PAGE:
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BCA v. Singh: Making Legal History

Source The Jack of Kent

Previous articles relating to this case can be found here, here and here.

The case of British Chiropractic Association against Simon Singh is now likely to make legal history.

The news broke today that the Court of Appeal panel hearing the appeal of the preliminary hearing on meaning will be joined by the Lord Chief Justice.

The panel will now consist of England’s two most senior appeal judges – the Lord Chief Justice and the Master of the Rolls – as well as the formidable Lord Justice Sedley.

This is exceptional and, as far as I am aware, unprecedented for an appeal on just a preliminary point, rather than on a full substantive appeal of a decided case.

This is the heavy artillery of the judiciary.

This panel means that any judgment of the Court of Appeal could have immense effect on the future approach of the High Court to the question of what constitutes fair comment or a factual statement, and it may give firm guidance the extent to which the High Court can again impose a meaning of dishonesty either generally or against corporations in particular.

The Court of Appeal may not take this opportunity to adopt a robust approach, but having the two very most senior appeal judges on one panel rather tells against this. The composition of the panel does not by itself tell us how the appeal will be decided, just the potential significance of the judgment on future cases.

It is thereby probable that this Court of Appeal hearing on BCA v Singh will become a landmark case.

Moreover, should such a panel choose to criticise either party, or indeed the High Court itself, the effect could be damning.

It is becoming very interesting.

8 comments to BCA v. Singh: Making Legal History

  • Without going through multiple back posts, can somebody give me the cliff notes version of what’s going on with this case?

  • I too would like to know. I have seen this on a few different Chiropractic boards and am always interested how the outcomes affect us as chiropractors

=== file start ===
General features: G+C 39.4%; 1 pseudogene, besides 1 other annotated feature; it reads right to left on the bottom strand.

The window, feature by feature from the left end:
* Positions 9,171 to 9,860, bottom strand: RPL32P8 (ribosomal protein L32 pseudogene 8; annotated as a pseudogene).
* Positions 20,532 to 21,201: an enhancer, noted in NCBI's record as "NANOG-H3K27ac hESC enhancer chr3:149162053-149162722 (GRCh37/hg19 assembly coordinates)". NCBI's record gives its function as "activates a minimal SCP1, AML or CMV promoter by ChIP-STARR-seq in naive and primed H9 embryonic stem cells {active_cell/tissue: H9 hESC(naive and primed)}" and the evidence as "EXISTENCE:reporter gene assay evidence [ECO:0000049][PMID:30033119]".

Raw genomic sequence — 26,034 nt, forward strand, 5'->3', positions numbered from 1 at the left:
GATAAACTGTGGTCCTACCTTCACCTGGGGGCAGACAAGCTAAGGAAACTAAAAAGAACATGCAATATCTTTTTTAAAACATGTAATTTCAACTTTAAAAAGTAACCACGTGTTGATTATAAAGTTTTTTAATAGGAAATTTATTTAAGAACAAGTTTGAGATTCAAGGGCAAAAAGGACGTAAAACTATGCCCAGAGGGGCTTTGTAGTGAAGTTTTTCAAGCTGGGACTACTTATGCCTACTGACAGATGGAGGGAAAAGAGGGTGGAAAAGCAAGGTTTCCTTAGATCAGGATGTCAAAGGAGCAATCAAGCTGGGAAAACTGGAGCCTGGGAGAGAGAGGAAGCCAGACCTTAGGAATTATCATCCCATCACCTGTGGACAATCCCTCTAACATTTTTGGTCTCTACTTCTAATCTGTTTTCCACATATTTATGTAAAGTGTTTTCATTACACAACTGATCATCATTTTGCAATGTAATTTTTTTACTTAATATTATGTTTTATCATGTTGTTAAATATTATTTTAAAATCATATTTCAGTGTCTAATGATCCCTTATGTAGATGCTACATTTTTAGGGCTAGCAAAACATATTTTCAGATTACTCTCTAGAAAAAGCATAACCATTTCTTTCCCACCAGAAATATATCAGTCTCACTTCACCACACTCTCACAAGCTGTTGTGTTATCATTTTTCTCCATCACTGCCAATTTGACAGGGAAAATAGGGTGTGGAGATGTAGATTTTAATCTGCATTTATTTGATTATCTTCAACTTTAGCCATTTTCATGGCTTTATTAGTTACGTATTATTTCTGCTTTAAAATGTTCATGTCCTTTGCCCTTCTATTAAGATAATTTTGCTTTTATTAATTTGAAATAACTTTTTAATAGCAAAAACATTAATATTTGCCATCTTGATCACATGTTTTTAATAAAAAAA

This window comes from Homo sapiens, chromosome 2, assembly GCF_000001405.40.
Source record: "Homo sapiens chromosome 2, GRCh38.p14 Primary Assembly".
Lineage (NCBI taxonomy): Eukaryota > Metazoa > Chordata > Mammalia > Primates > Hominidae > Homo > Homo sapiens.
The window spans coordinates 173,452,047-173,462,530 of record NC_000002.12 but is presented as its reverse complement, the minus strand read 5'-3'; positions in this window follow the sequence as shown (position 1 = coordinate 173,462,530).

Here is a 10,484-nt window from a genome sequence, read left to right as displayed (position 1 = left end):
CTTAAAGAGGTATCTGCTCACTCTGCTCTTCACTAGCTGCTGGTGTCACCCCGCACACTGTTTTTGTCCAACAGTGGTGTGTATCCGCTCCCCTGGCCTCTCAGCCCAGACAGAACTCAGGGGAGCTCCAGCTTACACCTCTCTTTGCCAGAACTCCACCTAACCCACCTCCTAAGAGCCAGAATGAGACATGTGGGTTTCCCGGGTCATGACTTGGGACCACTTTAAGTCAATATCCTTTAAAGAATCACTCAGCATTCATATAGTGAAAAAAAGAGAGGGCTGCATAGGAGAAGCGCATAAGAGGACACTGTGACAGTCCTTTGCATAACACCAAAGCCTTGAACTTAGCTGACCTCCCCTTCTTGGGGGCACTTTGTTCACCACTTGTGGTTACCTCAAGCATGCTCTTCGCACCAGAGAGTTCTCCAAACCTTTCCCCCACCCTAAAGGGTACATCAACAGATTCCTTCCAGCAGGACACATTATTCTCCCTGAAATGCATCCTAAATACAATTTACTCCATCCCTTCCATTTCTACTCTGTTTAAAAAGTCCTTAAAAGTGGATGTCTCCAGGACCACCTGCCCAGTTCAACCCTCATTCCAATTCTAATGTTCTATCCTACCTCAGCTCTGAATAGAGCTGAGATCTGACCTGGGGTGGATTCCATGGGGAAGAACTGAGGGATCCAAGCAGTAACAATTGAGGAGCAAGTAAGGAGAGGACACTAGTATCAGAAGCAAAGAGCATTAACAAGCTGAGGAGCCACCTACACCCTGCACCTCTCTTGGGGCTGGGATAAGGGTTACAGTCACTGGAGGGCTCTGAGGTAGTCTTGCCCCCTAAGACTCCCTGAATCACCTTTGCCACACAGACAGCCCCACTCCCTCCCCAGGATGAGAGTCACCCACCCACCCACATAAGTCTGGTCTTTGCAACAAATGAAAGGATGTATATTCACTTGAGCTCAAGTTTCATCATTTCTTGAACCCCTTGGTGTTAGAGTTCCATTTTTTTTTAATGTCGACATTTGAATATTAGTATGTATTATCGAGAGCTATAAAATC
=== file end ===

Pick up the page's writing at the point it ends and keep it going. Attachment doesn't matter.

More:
• Dr. Kevin Smith,

    My understanding is it has to do with health/recovery claims used on websites of Chiropractors in the UK. I am unsure of what specific sites were targeted, but I think we can all agree that no profession should make egregious claims. In the majority of cases, it is my understanding that this including vitalistic nerve and nervous system function claims, which chiropractic is essentially founded on

    These accusations have led to a widespread panic and removal of all vital chiropractic information.

    This is a very important case, and chiropractic is being targeted by the medical establishment. In my opinion it has far less to do with public safety, and more to do with a continued monopoly on peoples sickness care.

  • Doctors,

    John left the link for the 2 other articles (and the heated comments). I think you’re both better off to read the materials and become familiar with the case. JMHO

  • @Dr Gibson

    While the case concerns us because the consequences of making unsubstantiated claims hurts our profession, it makes news because it addresses issues of free speech and the way libel is handled by the British legal system.

  • It always fascinates me at how much scrutiny is placed on the chiropractic profession for making unsubstantiated claims (as IF we have the exclusive rights to this practice). Anyone here seen the latest sales push for statin drugs? You can now have normal cholesterol levels – and you still need statins. Nice substantiated claim there. Let’s see…what else? The flu shot. That’s always a winner. We can go on and on. The point here is that the anti-chiropractic crowd seems to love to paint us as the quacks, and the ones making the unsubstantiated claims. And meanwhile, the medics have a LOT of work to do in cleaning up their own back yard.

  • Kevin, Scott, and others,

    This guy Singh is part of the scientific community as a well-known skeptic. Other blogs are up in arms about this case because they see it as an attack on science. The problem is, is that this article wasn’t a science paper. It was an opinion piece. It was an opinion piece that has libel in it. Like a true skeptic would have done, he should have done his homework.

    In the article, he called our treatments “bogus.” And in regard to some condition (I can’t remember which, I think it was infantile colic) he said that there is, “not one shred of evidence.” Well, the problem is that there IS a shred of evidence to support the claim that chiropractic care helps colicky babies (or whatever the condition was, I forget.) He should have looked into it a little deeper.

    Todd Lloyd, DC

  • Dr. Smith,

    You raise some very good points. It seems like the spin masters are really quick at pointing out our claims, but there is not much press about medicine/drugs being in the top 5 list of preventable deaths. the problem is the information they bring does NOT even have to be accurate, it just has to cause doubt and hurt the chiropractic profession.

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